Bank Takes Pride in Satisfying Local Customers for 144 Years

Article excerpt

Byline: David Roeder Daily Herald Business Writer

Business profile

Name: Tom Eiden

Age: 52

Business: First Waukegan Corp., parent of Bank of Northern Illinois

Assets: $215 million, growing about 5 percent per year

Philosophy: "We look at what we do as community-based. If the people and the businesses in our region do well, then we do well."

Maybe everything moves a little more slowly in Lake County than in suburbs closer to Chicago. Or maybe Tom Eiden just has an on-target business approach.

As the chairman of First Waukegan Corp., Eiden has a "Why hurry?" philosophy about the banking business.

As other banks scurry to acquire one another and open branches or go online, Eiden tends to business at his Bank of Northern Illinois, for which First Waukegan is the parent.

The company may grow via an acquisition in the next couple of years, or maybe it won't, Eiden said. There's no rush.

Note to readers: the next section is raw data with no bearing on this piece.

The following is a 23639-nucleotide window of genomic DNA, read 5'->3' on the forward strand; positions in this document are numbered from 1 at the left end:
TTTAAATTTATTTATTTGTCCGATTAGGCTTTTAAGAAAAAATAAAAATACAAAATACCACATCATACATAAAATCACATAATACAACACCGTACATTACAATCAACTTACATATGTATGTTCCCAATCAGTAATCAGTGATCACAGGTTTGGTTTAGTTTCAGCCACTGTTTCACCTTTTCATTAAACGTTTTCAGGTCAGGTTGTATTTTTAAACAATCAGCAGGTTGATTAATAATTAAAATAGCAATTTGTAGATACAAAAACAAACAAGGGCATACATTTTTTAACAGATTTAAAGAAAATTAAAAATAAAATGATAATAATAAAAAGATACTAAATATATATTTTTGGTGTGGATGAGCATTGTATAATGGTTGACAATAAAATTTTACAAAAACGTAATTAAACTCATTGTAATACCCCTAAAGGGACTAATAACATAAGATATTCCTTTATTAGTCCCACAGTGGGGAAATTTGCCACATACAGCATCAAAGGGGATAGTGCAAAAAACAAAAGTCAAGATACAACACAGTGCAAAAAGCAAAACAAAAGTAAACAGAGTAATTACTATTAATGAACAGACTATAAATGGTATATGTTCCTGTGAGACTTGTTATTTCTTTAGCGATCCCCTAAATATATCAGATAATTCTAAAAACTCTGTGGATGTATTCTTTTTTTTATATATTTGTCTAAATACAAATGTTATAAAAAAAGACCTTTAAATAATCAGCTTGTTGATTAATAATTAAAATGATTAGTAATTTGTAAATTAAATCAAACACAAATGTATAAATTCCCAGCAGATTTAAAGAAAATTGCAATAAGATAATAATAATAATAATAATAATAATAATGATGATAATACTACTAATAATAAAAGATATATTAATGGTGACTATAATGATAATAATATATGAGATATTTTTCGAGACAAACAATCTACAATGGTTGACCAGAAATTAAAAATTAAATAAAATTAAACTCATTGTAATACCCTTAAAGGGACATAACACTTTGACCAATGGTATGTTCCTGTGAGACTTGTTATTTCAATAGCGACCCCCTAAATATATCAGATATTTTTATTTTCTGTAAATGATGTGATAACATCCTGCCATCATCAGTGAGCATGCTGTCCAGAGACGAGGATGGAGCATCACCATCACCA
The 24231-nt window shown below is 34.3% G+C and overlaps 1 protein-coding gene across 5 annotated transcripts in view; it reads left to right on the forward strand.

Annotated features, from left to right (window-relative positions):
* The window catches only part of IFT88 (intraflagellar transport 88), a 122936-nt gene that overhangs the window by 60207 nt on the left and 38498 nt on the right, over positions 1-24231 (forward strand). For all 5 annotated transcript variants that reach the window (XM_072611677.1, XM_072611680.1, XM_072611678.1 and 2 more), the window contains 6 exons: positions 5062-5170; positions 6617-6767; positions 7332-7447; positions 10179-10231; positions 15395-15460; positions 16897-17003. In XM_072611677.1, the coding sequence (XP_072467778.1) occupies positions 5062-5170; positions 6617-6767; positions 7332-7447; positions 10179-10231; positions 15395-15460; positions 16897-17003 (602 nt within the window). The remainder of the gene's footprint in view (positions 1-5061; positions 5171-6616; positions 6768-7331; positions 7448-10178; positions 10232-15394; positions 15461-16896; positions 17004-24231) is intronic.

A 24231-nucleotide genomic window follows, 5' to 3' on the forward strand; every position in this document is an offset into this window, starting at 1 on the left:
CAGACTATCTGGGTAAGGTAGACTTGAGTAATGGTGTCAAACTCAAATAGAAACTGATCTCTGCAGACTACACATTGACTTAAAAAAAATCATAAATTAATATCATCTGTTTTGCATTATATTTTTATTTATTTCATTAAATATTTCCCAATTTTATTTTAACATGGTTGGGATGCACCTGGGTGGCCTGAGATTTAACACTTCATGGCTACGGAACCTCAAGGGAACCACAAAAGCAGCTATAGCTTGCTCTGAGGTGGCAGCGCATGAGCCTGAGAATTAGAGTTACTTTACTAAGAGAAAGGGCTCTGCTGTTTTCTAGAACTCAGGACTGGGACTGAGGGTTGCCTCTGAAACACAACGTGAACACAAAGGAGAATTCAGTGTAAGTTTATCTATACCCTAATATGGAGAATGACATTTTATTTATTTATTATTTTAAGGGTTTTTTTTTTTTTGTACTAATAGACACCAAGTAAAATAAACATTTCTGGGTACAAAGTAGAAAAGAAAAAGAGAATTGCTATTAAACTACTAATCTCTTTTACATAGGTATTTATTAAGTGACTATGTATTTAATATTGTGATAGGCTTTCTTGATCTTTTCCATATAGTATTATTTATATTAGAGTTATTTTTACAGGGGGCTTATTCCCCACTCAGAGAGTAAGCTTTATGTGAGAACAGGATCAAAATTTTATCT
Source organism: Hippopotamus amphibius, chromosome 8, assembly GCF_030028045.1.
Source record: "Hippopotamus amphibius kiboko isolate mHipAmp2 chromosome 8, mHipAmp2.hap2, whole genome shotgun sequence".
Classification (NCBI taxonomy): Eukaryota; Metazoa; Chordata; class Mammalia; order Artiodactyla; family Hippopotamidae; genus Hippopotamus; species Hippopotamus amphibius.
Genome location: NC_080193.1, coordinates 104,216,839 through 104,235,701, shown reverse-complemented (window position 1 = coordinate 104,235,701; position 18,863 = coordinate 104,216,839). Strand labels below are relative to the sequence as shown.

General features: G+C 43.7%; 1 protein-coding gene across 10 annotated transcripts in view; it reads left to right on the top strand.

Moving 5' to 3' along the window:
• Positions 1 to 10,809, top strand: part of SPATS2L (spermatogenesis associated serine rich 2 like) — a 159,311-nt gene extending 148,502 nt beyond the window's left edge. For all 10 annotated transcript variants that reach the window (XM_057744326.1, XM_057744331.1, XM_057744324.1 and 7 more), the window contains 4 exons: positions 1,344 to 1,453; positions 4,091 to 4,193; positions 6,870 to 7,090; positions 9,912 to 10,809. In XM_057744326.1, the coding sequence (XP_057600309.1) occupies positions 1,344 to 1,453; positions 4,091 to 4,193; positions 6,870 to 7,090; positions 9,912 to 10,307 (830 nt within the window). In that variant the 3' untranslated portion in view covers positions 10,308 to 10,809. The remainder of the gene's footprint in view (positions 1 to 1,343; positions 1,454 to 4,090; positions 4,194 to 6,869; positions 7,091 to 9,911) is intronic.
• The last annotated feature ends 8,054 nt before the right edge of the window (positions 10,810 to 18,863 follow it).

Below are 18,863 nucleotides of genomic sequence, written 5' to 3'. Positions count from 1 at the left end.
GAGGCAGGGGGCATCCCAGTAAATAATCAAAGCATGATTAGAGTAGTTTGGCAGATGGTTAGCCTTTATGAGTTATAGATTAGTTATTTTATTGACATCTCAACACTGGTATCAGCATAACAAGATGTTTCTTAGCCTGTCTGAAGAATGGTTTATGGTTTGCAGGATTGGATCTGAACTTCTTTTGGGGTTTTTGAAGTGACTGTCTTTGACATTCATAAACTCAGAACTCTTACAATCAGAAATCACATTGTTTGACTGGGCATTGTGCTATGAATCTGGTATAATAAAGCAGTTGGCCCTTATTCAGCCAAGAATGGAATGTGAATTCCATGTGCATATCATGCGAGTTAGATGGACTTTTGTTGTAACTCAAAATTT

And he's not overly anxious to expand the bank's network of six offices. You have to take care that you don't grow too fast, he said. "It's just like if you overeat, than you have trouble digesting."

For Eiden, the most pressing business is to keep customers happy. In a wired-up, interconnected, fast-paced world, that still counts for something, he said.

"I don't think most consumers give a hoot about the size of the bank they're dealing with, whether it's a Harris Bank or Bank of Northern Illinois," Eiden said. "The important thing is how are they handled by the people at the bank that they deal with."

He said customer service has been the hallmark sustaining Bank of Northern Illinois through 144 years in business, including about five periods classified as depressions. After the crash of 1929, the bank had enough liquidity to bail out a couple of institutions in downtown Chicago, Eiden said.

The Waukegan-based bank now ranks as the oldest financial institution in Illinois. It also has an office in Gurnee, Libertyville and Lake Bluff, and two in Glenview.

Despite the competition banks now get from mutual fund companies, credit unions and elsewhere, Eiden said there's no reason why Bank of Northern Illinois can't prosper another century or so.

"We just keep growing. I think that for a large bulk of society, if you make it easy for them to open accounts and get loans, for some reason it works," he said.

Eiden said his bank, with $215 million in assets, has two prime customer bases: affluent individuals and smaller companies, generally with annual revenues from $300,000 to $2 million. …